The proposed cut-off values for the different stages of hepatic fibrosis may be used in clinical practice, but caution is needed, as those values reported in this review are only the most common cut-off values used by the study authors. The best cut-off values for hepatic fibrosis in people with alcoholic liver disease could not be established yet.

In order to diagnose correctly the stage of hepatic fibrosis in people with alcoholic liver disease using transient elastography assessment, the studies should consider a single aetiology. Hepatic fibrosis should be diagnosed with both transient elastography and liver biopsy and in this sequence, and transient elastography cut-off values should be pre-specified and validated. The time interval between the two investigations should not exceed three months, which is the interval mainly valid for people without cirrhosis, and assessment of results should be properly blinded. Only studies with low risk of bias, fulfilling the Standards for Reporting of Diagnostic Accuracy may answer the review question.

Read the full abstract...
Background: 

The presence and progression of hepatic (liver) fibrosis into cirrhosis is a prognostic variable having impact on survival in people with alcoholic liver disease. Liver biopsy, although an invasive method, is the recommended 'reference standard' for diagnosis and staging of hepatic fibrosis in people with liver diseases. Transient elastography is a non-invasive method for assessing and staging hepatic fibrosis.

Objectives: 

To determine the diagnostic accuracy of transient elastography for diagnosis and staging hepatic fibrosis in people with alcoholic liver disease when compared with liver biopsy. To identify the optimal cut-off values for differentiating the five stages of hepatic fibrosis.

Search strategy: 

The Cochrane Hepato-Biliary Group Controlled and Diagnostic Test Accuracy Studies Registers, The Cochrane Library, MEDLINE (OvidSP), EMBASE (OvidSP), and the Science Citation Index Expanded (last search August 2014).

Selection criteria: 

Diagnostic cohort and diagnostic case-control study designs that assessed hepatic fibrosis in participants with alcoholic liver disease with transient elastography and liver biopsy, irrespective of language or publication status. The study participants could be of any sex and ethnic origin, above 16 years old, hospitalised or managed as outpatients. We excluded participants with viral hepatitis, autoimmunity, metabolic diseases, and toxins.

Data collection and analysis: 

We followed the guidelines in the draft Cochrane Handbook for Systematic Reviews of Diagnostic Test Accuracy.

Main results: 

Five retrospective and nine prospective cohort studies with 834 participants provided data for the review analyses. Authors of seven of those studies sent us individual participant data. The risk of bias in the included studies was high in all but three studies. We could identify no serious concerns regarding the applicability of the studies in answering the main study question of our review, namely to use transient elastography to diagnose hepatic fibrosis. We could not identify the optimal cut-off values for the fibrosis stages. The definition of the diagnosis of alcoholic liver disease was not provided in one study and was not clearly defined in two studies, but it was clear in the remaining 11 studies. The study authors used different liver stiffness cut-off values of transient elastography for the hepatic fibrosis stages.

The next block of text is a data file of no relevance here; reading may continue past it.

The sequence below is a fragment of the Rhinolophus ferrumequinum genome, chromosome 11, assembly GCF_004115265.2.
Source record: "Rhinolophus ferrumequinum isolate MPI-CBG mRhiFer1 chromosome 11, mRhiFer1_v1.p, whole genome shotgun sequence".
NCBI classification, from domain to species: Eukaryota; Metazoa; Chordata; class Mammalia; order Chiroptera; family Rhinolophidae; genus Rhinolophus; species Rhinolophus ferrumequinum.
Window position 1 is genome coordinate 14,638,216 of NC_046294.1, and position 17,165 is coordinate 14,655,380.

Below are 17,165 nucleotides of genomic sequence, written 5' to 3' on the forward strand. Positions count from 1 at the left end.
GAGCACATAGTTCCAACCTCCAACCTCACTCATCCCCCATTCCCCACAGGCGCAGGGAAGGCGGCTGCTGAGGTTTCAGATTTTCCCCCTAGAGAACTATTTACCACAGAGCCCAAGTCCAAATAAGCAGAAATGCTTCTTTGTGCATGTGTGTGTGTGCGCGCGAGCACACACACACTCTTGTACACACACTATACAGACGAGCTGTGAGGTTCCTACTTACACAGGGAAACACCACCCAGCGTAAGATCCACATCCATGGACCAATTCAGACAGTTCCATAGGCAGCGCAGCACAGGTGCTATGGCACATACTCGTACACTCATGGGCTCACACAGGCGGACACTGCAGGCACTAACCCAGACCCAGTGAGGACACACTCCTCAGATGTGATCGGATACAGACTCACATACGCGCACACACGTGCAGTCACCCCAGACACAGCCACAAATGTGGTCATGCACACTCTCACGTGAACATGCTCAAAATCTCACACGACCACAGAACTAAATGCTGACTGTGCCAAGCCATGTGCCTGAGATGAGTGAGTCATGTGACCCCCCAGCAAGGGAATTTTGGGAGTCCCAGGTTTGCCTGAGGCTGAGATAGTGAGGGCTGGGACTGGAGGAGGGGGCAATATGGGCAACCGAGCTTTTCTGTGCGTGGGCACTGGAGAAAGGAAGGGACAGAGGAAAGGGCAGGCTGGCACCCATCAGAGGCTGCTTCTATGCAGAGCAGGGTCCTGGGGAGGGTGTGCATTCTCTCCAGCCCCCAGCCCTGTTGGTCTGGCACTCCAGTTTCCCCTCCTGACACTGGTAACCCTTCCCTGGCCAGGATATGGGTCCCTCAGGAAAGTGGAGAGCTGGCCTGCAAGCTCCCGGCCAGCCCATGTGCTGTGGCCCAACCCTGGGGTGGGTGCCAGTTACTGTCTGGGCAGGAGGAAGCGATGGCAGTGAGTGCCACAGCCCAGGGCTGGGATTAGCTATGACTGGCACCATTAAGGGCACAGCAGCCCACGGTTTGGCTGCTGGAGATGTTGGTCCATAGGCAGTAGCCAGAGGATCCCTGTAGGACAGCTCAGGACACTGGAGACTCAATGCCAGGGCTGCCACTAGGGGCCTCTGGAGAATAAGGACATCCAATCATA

There was only one study (103 participants) with data on hepatic fibrosis stage F1 or worse, with a cut-off of 5.9 kPa, and reporting sensitivity of 0.83 (95% confidence interval (CI) 0.74 to 0.90) and specificity of 0.88 (95% CI 0.47 to 1.00). The summary sensitivity and specificity of transient elastography for F2 or worse (seven studies with 338 participants and with cut-offs around 7.5 kPa (range 7.00 to 7.8 kPa)) were 0.94 and 0.89 with LR+ 8.2 and LR- 0.07, which suggests that transient elastography could be useful to rule out the presence of significant hepatic fibrosis, thus avoiding liver biopsy.

Due to the wide range of cut-off values (from 8.0 to 17.0 kPa) found in the 10 studies with 760 participants with hepatic fibrosis F3 or worse, we fitted a hierarchical summary receiver operating characteristic (HSROC) model and estimated a summary ROC (SROC) curve. The sensitivity of the 10 studies varied from 72% to 100% and the specificity from 59% to 89%. We performed an additional analysis by including the studies with a cut-off value of around and equal to 9.5 kPa (range 8.0 to 11.0 kPa). The summary sensitivity and specificity of transient elastography (eight studies with 564 participants) were 0.92 and 0.70 with LR+ 3.1 and LR- 0.11, which suggests that transient elastography could also be useful to rule out the presence of severe hepatic fibrosis (F3 or worse), avoiding liver biopsy. We carried out a sensitivity analysis by considering only the studies with a cut-off value equal to 9.5 kPa and the result did not differ.

We performed an HSROC analysis and reported an SROC curve for hepatic fibrosis stage F4 (cirrhosis). The HSROC analysis suggested that when the cut-off value changes, there is a wide variation in specificity and a more limited variation in sensitivity. We performed an additional analysis with the studies with the most commonly used cut-off value of 12.5 kPa. The summary sensitivity and specificity of transient elastography (seven studies with 330 participants) were 0.95 and 0.71 with LR+ 3.3 and LR- 0.07, which again suggests that transient elastography could be useful to rule out the presence of cirrhosis, avoiding liver biopsy.

Share/Save